NIGHT the Day.) The sense let us see what the text says, bere requires, that the fimilitude And it must follow as the night should give an image not of two offeas of different natures, that In this we are so far from being follow one another alternately, presented with an affia following but of a cans and offee, where a cause by a physical necellity, the effect follows the cause by a that there is no cause at all; but physical neceffity. For the asser. only two different effects, protion is. Be true to thyself, and ceeding from twodifferent causes, then thou muft neceffarily be true and succeeding one another al. to others. Truth to himself ternately. Shakespear, therefore, then was the cause, truth to without question wrote, others, the effeat. To illustrate And it must follow as I be this necessity, the speaker em LIGHT the Day. ploys a similitude: But no limi. As much as to say, Truth to thy Situde can illustrate it but what felf, and truth to others, are it.presents an image of a cause and separable, the latter depending fiat; and such a cause as that, neceffarily on the former, as light where the effect follows by a pby. depends upon the day! where it is fical, not a moral necesity for to be observed, that day is used if only, by a moral necessity the figuratively for the sun. The thing illustrating would not be ignorance of which, I fuppose, more certain than the thing ile contributed to mislead the edisufrated; which would be a greators.

WARBURTON.

Farewel;

Farewel ; ' my Blessing season this in thee!

Laer. Most humbly do I take my leave, my lord. Pol. 'The time invites you; go, your servants

tend,
Laer. Farewel, Opbelia, and remember well
What I have said.

Opb. ?Tis in my mem'ry lock’t,
And you “yourself shall keep the key of it.
Laer. Farewel.

[Exit Laer. Pol. What is't, Ophelio, he hath said to you? Opb. So please you, fomething touching the lord

Hamlet. Pol. Marry, well bethought ! ?Tis told me, he hath very oft of late Given private time to you; and you yourfelf Have of your audience been most free and bounteous, If it be so, as so 'tis put on me, And that in way of caution, I must tell you, You do not understand yourself so clearly, As it behoves my daughter, and your honour. What is between you? Give me up the truth. Opb. He hath, my Lord, of late, made many

tenders Of his Affection to me. Pol

. Affection ! puh! you speak like a green girl,

9 - my Bleffing season this in which possesses the elder quarto's: thee!] Seafon, for infuse.

The time invests you ; WAR BURTON. i. e. befieges, presses upon you It is more than to infuse, it is on every fide. To invest a rown, to infix it in such a manner as is the military phrase from which that it never may wear out. our puchor borrowed his metan The time invites you :) This phor.

THEOBALD. reading is as old as the first folio ; *-yourself fall keep the key however I suspect it to have been of ir.] That is, By thinkfubftituted by the players, who ing on you, I shall think on your did not understand the term leffons.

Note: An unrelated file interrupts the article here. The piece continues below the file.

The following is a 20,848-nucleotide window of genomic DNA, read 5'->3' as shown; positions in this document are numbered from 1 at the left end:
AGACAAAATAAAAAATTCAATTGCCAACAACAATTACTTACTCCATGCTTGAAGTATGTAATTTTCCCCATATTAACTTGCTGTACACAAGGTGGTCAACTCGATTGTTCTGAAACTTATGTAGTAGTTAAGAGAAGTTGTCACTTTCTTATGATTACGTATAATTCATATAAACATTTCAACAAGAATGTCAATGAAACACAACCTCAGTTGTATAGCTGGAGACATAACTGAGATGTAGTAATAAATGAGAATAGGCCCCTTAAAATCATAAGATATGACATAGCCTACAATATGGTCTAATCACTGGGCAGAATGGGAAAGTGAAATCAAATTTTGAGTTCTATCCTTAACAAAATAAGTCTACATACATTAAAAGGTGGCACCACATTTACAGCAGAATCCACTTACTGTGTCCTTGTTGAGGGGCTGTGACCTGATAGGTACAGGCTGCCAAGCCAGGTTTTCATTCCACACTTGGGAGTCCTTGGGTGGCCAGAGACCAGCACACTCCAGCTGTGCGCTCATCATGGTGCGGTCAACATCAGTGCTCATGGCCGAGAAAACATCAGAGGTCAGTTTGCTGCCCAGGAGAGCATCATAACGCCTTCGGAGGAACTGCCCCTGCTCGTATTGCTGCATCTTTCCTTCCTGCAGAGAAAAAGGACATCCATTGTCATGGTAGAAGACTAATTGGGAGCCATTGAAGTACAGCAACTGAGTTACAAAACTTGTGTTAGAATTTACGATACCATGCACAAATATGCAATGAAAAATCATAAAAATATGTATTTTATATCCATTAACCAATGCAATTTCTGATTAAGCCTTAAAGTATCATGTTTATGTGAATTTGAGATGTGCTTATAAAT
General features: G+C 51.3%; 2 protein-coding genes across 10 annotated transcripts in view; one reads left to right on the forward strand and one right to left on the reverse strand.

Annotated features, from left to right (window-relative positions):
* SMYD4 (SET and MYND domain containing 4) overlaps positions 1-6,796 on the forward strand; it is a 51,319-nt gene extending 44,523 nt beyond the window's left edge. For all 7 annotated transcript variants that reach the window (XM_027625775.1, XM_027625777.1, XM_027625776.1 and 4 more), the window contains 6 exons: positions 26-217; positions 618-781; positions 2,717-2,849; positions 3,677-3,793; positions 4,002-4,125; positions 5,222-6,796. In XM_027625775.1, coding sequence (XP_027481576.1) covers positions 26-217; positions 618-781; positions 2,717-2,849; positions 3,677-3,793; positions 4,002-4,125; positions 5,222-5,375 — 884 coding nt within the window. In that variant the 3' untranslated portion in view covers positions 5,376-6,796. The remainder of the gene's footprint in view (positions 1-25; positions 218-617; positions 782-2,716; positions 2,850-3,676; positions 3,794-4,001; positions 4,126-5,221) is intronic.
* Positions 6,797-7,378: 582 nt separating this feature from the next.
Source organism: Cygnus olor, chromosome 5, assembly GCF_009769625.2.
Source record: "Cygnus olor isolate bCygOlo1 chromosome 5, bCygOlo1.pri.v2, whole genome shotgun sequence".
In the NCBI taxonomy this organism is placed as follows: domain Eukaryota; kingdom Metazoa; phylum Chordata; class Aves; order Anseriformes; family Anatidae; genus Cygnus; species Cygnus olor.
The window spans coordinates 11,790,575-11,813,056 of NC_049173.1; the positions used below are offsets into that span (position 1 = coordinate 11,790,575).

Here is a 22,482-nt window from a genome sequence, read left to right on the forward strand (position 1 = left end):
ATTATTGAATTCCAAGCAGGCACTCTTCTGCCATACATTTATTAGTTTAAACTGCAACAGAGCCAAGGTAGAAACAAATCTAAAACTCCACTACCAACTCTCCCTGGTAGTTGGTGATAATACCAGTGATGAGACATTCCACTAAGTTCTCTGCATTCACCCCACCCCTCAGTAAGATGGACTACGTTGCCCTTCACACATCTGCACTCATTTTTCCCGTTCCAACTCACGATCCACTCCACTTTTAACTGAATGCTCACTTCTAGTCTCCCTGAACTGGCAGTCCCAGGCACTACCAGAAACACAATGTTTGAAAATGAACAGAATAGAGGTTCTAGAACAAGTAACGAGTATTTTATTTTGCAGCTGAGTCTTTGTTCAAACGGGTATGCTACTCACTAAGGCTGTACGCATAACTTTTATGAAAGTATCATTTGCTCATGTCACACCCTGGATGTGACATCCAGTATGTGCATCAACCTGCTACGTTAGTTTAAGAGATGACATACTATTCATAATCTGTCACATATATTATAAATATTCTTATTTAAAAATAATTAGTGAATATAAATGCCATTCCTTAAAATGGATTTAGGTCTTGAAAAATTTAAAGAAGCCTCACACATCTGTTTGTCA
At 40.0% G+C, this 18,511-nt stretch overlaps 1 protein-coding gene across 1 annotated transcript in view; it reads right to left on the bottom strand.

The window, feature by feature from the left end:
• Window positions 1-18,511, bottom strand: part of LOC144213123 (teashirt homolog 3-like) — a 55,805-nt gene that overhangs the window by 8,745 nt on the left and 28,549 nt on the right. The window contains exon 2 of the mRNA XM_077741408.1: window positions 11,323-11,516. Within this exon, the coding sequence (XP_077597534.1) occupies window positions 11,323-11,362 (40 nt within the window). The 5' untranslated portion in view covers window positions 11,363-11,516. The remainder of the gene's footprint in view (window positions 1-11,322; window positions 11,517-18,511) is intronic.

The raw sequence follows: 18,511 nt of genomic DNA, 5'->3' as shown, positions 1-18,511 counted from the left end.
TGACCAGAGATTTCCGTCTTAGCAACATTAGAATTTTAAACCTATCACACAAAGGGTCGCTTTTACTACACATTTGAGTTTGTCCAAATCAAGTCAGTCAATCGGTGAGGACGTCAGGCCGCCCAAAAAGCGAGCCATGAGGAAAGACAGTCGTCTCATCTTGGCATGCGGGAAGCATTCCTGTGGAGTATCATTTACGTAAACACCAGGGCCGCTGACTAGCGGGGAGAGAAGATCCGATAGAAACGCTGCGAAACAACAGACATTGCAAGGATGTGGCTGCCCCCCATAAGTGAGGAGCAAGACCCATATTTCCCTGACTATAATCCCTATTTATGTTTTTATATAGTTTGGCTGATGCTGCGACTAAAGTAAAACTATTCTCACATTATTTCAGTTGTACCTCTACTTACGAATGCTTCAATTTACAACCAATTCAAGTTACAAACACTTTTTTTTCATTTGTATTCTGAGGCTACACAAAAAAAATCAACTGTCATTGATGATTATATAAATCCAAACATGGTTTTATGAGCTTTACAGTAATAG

Unfifted

3 Unfifted in such perilous circumstance. Do you believe his tenders, as you call them? Opb. I do not know, my Lord, what I should

think. Pol. Marry, I'll teach you. Think yourself a

baby, That you have ta’en his tenders for true pay, Which are not sterling. • Tender yourself more

dearly; Or (not to crack the wind of the poor phrase, Wronging it thus) you'll tender me a fool.

Cph. My Lord, he hath importun’d me with love, In honourable fashion. Pol. Ay, s fashion

s fashion you may call't: Go to, go to. Opb. And hath giv'n count'nance to his speech, my

Lord, With almost all the holy vows of heav'n. Pol. Ay, springes to catch woodcocks. I do

know,

mer.

3 Unfifced in such perilous cir

I believe the word wronging cumstance.] Unfifted, for un- has reference, not to the phrase, tried. Untried fignifies either but to Ophelia; if you go on not templed, or not refined ; un wionging it thus, that is, if you ffied, signifies the latter only, continue 10 go on thus wrong. This though the sense requires the fore is a mode of speaking perhaps

WARBURTON. not very grammatical, but very 4-Tender yourself more dearly; common, nor have the best wriCr (not to crack the wind of ters refused it. the poor phrase)

To finner it or faint it, Wronging it thus, you'll tender is in Pope. And Rowe, me a fool.) The parentbesis

-Thus to coy it, is clos'd at the wrong place; and To one wbo knows you 100. we must make likewise a fight The folio has it, correction in the last verse, 'Po -roaming it thus, lonius is racking and playing on That is, letting yourself loose to the word tender, 'till he thinks fucb improper liberty. But wrongproper to correct himself for the ing seems to be more proper, licence ; and then he would say. s fashion you may call it :not farther to crack the wind She uses fashion for manner, and of the phrase, by twist rg and he for a trarfient practice. conio'ting it, as I have done. WARBURTON.

When